NEW THEORY OF GRAVITY MIGHT EXPLAIN DARK MATTER A new theory of gravity might explain the curious motions of stars in galaxies. Emergent gravity, as the new theory is called, predicts the exact same deviation of motions that is usually explained by inserting dark matter in the theory. Prof. Erik Verlinde, renowned expert in string theory at the University of Amsterdam and the Delta Institute for Theoretical Physics, published a new research paper today in which he expands his groundbreaking views on the nature of gravity. In 2010, Erik Verlinde surprised the world with a completely new theory of gravity. According to Verlinde, gravity is not a fundamental force of nature, but an emergent phenomenon. In the same way that temperature arises from the movement of microscopic particles, gravity emerges from the changes of fundamental bits of information, stored in the very structure of spacetime. Newton’s Law from Information In his 2010 article [http://link.springer.com/article/10.1007/JHEP04%282011%29029], Verlinde showed how Newton’s famous second law, which describes how apples fall from trees and satellites stay in orbit, can be derived from these underlying microscopic building blocks. Extending his previous work and work done by others, Verlinde now shows how to understand the curious behaviour of stars in galaxies without adding the puzzling dark matter. Puzzling Star Velocities The outer regions of galaxies, like our own Milky Way, rotate much faster around the centre than can be accounted for by the quantity of ordinary matter like stars, planets and interstellar gasses. Something else has to produce the required amount of gravitational force, and so dark matter entered the scene. Dark matter seems to dominate our universe: more than 80% of all matter must have a dark nature. Hitherto, the alleged dark matter particles have never been observed, despite many efforts to detect them. No Need for Dark Matter According to Erik Verlinde, there is no need to add a mysterious dark matter particle to the theory. In a new paper, which appeared today on the ArXiv preprint server, Verlinde shows how his theory of gravity accurately predicts the velocities by which the stars rotate around the center of the Milky Way, as well as the motion of stars inside other galaxies. “We have evidence that this new view of gravity actually agrees with the observations, “ says Verlinde. “At large scales, it seems, gravity just doesn’t behave the way Einstein’s theory predicts.” At first glance, Verlinde’s theory has features similar to modified theories of gravity like MOND (modified Newtonian Dynamics, Mordehai Milgrom (1983)). However, where MOND tunes the theory to match the observations, Verlinde’s theory starts from first principles. “A totally different starting point,” according to Verlinde. Adapting the Holographic Principle One of the ingredients in Verlinde’s theory is an adaptation of the holographic principle, introduced by his tutor Gerard ‘t Hooft (Nobel Prize 1999, Utrecht University) and Leonard Susskind (Stanford University). According to the holographic principle, all the information in the entire universe can be described on a giant imaginary sphere around it. Verlinde now shows that this idea is not quite correct: part of the information in our universe is contained in space itself. Information in the Bulk This extra information is required to describe that other dark component of the universe: the dark energy, which is held responsible for the accelerated expansion of the universe. Investigating the effects of this additional information on ordinary matter, Verlinde comes to a stunning conclusion. Whereas ordinary gravity can be encoded using the information on the imaginary sphere around the universe only – as he showed in his 2010 work – the result of the additional information in the bulk of space is a force that nicely matches the one so far attributed to dark matter. On the Brink of a Scientific Revolution Gravity is in dire need of new approaches like the one by Verlinde, since it doesn’t combine well with quantum physics. Both theories, the crown jewels of 20th century physics, cannot be true at the same time. The problems arise in extreme conditions: near black holes, or during the Big Bang. Verlinde: “Many theoretical physicists like me are working on a revision of the theory, and some major advancements have been made. We might be standing on the brink of a new scientific revolution that will radically change our views on the very nature of space, time and gravity.”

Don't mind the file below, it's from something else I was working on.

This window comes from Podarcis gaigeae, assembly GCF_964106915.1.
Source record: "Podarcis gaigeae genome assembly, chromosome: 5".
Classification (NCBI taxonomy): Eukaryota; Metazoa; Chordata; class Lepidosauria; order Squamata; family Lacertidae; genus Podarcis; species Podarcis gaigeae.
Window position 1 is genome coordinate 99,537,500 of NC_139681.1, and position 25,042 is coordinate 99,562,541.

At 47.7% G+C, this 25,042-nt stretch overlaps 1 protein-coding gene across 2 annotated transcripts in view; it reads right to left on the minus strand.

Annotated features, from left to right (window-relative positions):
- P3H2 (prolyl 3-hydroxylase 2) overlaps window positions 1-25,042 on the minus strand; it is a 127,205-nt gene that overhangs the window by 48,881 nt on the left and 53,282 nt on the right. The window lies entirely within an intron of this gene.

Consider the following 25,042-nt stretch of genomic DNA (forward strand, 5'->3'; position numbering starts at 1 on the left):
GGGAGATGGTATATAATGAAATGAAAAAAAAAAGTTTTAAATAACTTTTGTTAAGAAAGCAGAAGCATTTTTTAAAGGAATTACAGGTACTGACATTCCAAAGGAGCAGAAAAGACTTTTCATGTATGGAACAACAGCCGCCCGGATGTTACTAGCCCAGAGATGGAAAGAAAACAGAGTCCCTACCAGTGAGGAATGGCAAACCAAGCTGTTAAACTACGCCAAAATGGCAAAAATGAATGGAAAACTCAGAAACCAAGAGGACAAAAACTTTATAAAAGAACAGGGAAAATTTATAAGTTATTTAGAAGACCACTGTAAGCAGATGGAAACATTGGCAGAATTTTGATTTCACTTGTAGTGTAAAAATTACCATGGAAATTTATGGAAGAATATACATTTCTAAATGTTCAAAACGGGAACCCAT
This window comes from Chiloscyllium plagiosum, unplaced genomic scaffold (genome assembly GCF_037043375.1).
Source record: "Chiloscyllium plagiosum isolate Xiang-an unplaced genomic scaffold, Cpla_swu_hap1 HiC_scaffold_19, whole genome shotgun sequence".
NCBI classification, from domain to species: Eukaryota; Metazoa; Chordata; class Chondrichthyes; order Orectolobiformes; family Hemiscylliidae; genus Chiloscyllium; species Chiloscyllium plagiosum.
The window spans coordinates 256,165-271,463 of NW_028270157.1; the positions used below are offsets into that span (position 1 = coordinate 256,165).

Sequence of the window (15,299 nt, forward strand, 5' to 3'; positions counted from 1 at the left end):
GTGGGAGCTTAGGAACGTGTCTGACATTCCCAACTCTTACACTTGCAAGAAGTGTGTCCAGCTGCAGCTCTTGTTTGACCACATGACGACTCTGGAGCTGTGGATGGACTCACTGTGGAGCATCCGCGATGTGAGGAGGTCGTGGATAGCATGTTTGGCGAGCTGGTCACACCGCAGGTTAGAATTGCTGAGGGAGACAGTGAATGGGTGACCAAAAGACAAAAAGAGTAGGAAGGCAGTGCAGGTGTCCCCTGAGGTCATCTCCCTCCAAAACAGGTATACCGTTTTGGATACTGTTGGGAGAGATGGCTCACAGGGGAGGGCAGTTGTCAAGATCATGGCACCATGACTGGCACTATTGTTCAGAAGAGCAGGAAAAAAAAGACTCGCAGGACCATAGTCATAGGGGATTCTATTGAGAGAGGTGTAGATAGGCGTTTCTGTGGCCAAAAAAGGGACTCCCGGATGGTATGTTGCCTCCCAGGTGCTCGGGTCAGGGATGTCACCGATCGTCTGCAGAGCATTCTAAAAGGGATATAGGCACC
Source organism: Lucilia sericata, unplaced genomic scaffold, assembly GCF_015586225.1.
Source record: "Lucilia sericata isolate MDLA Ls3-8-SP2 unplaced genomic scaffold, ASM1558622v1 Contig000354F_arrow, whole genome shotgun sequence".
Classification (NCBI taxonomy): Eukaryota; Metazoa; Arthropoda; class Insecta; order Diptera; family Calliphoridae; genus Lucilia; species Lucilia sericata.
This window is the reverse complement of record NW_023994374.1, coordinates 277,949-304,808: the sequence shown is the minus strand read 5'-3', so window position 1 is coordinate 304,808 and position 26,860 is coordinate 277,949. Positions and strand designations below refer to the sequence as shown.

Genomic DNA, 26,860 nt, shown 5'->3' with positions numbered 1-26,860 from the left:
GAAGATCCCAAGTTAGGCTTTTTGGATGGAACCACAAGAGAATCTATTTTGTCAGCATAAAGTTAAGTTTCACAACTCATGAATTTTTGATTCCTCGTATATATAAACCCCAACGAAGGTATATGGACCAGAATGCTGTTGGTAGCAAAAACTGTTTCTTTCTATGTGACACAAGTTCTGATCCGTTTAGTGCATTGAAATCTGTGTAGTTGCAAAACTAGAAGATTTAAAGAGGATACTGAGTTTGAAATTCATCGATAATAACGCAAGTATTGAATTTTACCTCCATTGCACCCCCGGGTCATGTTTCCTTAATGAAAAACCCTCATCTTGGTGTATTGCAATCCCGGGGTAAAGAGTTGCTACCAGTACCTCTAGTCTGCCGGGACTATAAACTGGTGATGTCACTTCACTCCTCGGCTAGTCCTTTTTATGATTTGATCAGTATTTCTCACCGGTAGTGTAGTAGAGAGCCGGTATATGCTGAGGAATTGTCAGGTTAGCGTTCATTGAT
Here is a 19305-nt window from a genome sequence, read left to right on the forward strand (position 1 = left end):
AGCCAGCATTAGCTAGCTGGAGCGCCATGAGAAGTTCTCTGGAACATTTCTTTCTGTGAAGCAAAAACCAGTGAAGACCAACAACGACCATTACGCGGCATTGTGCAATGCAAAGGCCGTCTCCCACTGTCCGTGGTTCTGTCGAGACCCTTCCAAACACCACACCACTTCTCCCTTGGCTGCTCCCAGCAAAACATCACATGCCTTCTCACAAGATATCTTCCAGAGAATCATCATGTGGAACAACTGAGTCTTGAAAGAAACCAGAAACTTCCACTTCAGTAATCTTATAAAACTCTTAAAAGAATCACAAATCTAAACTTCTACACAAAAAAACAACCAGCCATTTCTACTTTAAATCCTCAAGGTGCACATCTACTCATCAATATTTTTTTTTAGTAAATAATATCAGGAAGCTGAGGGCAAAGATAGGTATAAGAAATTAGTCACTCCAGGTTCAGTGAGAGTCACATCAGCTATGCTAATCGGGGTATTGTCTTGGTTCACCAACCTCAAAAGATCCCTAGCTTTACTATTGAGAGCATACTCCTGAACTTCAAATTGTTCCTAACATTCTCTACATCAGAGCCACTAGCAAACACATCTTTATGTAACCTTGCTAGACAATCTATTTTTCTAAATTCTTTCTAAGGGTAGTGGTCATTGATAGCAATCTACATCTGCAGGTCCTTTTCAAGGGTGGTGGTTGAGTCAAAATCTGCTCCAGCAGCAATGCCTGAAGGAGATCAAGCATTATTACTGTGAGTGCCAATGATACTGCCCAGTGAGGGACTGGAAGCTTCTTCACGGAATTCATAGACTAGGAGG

Theoretical physics: Complexity on the horizon